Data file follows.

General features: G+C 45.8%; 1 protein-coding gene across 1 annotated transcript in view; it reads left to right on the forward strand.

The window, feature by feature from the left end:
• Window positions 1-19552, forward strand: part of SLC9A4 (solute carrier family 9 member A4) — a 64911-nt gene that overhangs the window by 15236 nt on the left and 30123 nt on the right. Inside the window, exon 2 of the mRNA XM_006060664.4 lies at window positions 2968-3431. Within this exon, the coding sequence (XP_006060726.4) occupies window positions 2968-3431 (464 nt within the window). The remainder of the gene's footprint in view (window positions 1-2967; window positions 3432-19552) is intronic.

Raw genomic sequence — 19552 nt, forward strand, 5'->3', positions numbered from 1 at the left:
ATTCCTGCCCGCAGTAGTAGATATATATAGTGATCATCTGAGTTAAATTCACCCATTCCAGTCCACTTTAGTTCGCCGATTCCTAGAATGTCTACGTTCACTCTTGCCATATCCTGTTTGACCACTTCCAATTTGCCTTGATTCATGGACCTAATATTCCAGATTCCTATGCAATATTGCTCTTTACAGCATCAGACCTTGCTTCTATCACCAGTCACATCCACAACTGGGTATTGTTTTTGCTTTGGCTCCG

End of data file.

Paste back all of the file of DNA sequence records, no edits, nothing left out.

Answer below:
General features: G+C 45.8%; 1 protein-coding gene across 1 annotated transcript in view; it reads left to right on the forward strand.

The window, feature by feature from the left end:
• Window positions 1-19552, forward strand: part of SLC9A4 (solute carrier family 9 member A4) — a 64911-nt gene that overhangs the window by 15236 nt on the left and 30123 nt on the right. Inside the window, exon 2 of the mRNA XM_006060664.4 lies at window positions 2968-3431. Within this exon, the coding sequence (XP_006060726.4) occupies window positions 2968-3431 (464 nt within the window). The remainder of the gene's footprint in view (window positions 1-2967; window positions 3432-19552) is intronic.

Raw genomic sequence — 19552 nt, forward strand, 5'->3', positions numbered from 1 at the left:
ATTCCTGCCCGCAGTAGTAGATATATATAGTGATCATCTGAGTTAAATTCACCCATTCCAGTCCACTTTAGTTCGCCGATTCCTAGAATGTCTACGTTCACTCTTGCCATATCCTGTTTGACCACTTCCAATTTGCCTTGATTCATGGACCTAATATTCCAGATTCCTATGCAATATTGCTCTTTACAGCATCAGACCTTGCTTCTATCACCAGTCACATCCACAACTGGGTATTGTTTTTGCTTTGGCTCCG